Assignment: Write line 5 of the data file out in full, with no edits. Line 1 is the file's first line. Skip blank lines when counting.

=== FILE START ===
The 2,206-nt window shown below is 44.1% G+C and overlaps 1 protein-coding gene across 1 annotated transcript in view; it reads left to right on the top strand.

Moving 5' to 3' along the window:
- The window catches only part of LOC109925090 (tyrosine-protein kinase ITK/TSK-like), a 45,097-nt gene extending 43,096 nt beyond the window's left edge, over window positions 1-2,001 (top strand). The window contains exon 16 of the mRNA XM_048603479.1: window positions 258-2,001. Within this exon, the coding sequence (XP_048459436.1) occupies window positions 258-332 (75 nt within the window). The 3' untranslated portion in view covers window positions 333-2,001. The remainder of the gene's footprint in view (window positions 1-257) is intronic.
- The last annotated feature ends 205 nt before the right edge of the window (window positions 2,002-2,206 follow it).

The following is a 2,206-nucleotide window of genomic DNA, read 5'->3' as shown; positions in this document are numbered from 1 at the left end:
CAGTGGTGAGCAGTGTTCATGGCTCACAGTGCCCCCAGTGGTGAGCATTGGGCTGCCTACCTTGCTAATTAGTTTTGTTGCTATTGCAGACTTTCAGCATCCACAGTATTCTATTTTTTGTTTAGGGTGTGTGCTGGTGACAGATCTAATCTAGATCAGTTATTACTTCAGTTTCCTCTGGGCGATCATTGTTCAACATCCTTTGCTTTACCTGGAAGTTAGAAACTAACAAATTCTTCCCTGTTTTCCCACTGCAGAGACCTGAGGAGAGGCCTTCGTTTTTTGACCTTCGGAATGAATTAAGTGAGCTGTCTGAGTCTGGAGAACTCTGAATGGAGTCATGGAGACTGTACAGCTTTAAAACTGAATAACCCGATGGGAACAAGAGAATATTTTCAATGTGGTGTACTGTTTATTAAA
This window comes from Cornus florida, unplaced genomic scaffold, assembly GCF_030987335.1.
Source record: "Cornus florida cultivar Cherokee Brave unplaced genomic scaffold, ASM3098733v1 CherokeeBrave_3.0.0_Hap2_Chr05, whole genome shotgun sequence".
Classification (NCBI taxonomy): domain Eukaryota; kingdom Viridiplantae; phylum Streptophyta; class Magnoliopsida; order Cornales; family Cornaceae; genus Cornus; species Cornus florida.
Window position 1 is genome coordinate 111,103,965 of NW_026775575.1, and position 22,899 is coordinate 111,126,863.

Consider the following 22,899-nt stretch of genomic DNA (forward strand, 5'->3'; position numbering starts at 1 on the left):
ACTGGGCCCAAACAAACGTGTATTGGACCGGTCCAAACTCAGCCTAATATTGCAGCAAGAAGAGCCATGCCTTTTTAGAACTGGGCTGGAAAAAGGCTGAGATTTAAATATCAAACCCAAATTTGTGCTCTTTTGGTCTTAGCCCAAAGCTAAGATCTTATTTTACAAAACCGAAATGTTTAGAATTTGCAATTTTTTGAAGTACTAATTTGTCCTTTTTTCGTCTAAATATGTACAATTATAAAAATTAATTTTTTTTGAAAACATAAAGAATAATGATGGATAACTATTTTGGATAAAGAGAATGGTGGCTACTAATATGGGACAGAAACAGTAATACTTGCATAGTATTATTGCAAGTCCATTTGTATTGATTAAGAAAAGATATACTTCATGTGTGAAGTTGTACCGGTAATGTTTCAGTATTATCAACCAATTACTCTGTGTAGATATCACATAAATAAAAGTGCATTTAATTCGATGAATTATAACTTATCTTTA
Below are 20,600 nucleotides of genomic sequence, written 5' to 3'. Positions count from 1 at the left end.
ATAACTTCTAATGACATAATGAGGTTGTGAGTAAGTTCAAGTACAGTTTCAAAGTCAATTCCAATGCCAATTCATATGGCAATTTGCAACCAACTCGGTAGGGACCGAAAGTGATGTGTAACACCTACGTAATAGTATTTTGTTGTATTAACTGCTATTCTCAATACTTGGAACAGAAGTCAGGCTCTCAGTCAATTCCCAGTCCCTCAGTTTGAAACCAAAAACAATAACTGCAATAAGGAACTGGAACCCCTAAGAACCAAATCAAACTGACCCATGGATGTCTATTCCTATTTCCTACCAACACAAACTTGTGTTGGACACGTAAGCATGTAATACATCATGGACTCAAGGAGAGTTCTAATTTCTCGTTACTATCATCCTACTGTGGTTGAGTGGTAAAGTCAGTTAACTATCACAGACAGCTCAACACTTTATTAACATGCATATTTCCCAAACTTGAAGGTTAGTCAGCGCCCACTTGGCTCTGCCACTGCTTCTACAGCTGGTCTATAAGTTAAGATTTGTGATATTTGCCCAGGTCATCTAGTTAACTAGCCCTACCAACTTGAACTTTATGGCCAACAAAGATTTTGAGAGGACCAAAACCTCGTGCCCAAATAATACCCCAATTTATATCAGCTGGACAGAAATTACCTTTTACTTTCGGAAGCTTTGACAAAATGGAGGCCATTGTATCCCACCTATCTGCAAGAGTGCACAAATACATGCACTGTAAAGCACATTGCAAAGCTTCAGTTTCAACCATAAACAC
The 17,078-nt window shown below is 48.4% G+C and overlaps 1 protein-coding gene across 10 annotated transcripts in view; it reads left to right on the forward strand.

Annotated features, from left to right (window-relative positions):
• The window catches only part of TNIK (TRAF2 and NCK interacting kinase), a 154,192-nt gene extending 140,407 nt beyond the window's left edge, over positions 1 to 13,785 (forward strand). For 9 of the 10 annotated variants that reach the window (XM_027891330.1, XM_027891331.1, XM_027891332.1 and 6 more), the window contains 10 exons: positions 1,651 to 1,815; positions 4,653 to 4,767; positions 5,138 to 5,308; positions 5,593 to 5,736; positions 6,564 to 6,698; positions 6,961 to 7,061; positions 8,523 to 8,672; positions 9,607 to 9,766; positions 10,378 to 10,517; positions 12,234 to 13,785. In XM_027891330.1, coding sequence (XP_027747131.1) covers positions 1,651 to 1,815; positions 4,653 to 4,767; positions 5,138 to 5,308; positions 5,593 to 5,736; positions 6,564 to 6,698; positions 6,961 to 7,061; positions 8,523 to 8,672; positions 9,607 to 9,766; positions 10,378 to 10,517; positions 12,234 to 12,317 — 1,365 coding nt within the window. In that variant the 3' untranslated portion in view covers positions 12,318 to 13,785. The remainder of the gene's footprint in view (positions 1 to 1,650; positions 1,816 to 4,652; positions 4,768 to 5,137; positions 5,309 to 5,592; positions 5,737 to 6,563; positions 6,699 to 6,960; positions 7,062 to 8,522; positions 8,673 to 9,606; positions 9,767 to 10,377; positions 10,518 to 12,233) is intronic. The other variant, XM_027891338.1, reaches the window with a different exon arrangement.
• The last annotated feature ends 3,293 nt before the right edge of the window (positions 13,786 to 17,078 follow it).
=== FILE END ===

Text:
The following is a 2,206-nucleotide window of genomic DNA, read 5'->3' as shown; positions in this document are numbered from 1 at the left end: